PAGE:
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The Problem With Marketing

by Doug Davidoff | May 4, 2006 11:43:03 AM

I’d like to oversimplify the buying cycle for a moment. A buyer goes through six basic stages:

1. The realization that the seller exists.

2. This sounds interesting/good.

3. Let’s talk. (This does not necessarily require an actual conversation. When I go to Amazon’s website, I am ‘talking’ to Amazon).

4. I could use this.

5. Wow, I need this.

6. Here’s my money.

No sale can take place without a conversation (actively or passively). For any company with an active sales force, virtually no sale (certainly no first sale) can take place without a conversation. Therefore, marketing's first job should be getting a potential buyer to decide to talk with the selling company. Nothing else matters. Additionally, in most B2B situations, a prospective buyer can’t understand the seller’s offering until a conversation takes place.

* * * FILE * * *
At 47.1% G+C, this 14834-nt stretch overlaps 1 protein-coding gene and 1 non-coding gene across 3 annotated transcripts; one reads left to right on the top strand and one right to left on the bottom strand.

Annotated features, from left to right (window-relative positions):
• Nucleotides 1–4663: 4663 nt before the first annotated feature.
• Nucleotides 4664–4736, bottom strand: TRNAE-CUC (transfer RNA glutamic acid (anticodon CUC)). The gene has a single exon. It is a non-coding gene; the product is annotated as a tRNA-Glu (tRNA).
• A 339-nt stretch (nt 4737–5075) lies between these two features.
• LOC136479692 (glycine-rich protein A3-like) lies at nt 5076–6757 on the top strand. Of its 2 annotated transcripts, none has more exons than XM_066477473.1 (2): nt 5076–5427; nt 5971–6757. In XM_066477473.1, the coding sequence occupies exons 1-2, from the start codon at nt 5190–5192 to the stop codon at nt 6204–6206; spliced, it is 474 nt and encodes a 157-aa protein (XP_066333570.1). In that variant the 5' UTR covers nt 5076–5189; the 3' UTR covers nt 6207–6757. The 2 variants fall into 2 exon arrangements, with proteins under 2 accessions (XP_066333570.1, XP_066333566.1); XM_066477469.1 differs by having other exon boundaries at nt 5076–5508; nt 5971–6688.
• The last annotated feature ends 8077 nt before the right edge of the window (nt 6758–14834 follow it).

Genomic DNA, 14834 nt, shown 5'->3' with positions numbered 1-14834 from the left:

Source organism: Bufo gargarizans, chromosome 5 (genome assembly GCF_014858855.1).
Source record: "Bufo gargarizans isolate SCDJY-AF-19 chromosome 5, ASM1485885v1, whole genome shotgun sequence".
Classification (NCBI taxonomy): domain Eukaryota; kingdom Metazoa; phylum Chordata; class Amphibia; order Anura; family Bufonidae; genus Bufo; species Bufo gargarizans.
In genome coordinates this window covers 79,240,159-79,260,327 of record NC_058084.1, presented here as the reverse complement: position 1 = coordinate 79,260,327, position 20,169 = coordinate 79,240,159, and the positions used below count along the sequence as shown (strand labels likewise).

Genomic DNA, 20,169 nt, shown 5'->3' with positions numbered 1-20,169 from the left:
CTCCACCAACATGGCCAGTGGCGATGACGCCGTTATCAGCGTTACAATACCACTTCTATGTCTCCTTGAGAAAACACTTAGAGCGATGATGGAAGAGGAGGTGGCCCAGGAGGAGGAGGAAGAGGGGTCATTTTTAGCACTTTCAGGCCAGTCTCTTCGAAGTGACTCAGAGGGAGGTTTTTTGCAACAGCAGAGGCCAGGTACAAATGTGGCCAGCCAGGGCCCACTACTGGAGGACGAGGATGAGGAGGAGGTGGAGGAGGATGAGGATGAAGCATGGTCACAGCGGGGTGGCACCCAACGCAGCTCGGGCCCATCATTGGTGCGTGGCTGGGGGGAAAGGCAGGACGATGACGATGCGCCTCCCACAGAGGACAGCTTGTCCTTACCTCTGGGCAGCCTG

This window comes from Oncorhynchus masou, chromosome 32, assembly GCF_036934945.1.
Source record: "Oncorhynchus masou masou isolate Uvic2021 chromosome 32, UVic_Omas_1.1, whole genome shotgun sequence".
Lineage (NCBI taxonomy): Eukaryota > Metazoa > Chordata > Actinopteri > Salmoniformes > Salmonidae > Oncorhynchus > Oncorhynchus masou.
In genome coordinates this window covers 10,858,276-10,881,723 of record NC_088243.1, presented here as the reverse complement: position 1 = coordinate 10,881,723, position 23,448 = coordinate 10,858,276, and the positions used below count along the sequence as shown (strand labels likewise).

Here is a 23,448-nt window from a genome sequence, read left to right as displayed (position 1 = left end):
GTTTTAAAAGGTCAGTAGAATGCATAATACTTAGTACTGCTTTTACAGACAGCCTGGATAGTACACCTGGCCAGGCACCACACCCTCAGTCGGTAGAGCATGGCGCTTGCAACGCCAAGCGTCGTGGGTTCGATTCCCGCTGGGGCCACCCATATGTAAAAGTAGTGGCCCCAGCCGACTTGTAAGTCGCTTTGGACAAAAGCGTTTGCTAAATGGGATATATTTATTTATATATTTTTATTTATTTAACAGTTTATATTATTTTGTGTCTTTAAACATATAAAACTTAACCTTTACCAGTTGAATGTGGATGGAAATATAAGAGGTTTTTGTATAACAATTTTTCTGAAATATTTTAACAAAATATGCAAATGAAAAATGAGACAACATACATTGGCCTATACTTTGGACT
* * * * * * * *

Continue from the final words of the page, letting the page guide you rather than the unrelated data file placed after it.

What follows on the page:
Therefore, marketing geared to lead generation would be best used focusing on enabling a prospective buyer to talk with a prospective seller. Despite this, most marketing is focused on the sixth stage – here’s my money. When the message is focused on stage six, and the first five stages haven’t been fully developed, the message has no chance doing anything other than commoditizing a company. That doesn’t mean people won’t buy – people buy commodities every day. It means that the marketing efforts are contributing to driving down margins – not the ideal role of marketing.

What should you do about it? Stop trying to convince me (or anyone else) to buy your offering before you’ve convinced me that we should talk. Tell your prospective buyers how they will benefit by talking with you, and, more importantly how they will be hurting themselves if they fail to talk with you. Do that and you will generate more leads, and you’ll see the extraordinary power of effective marketing.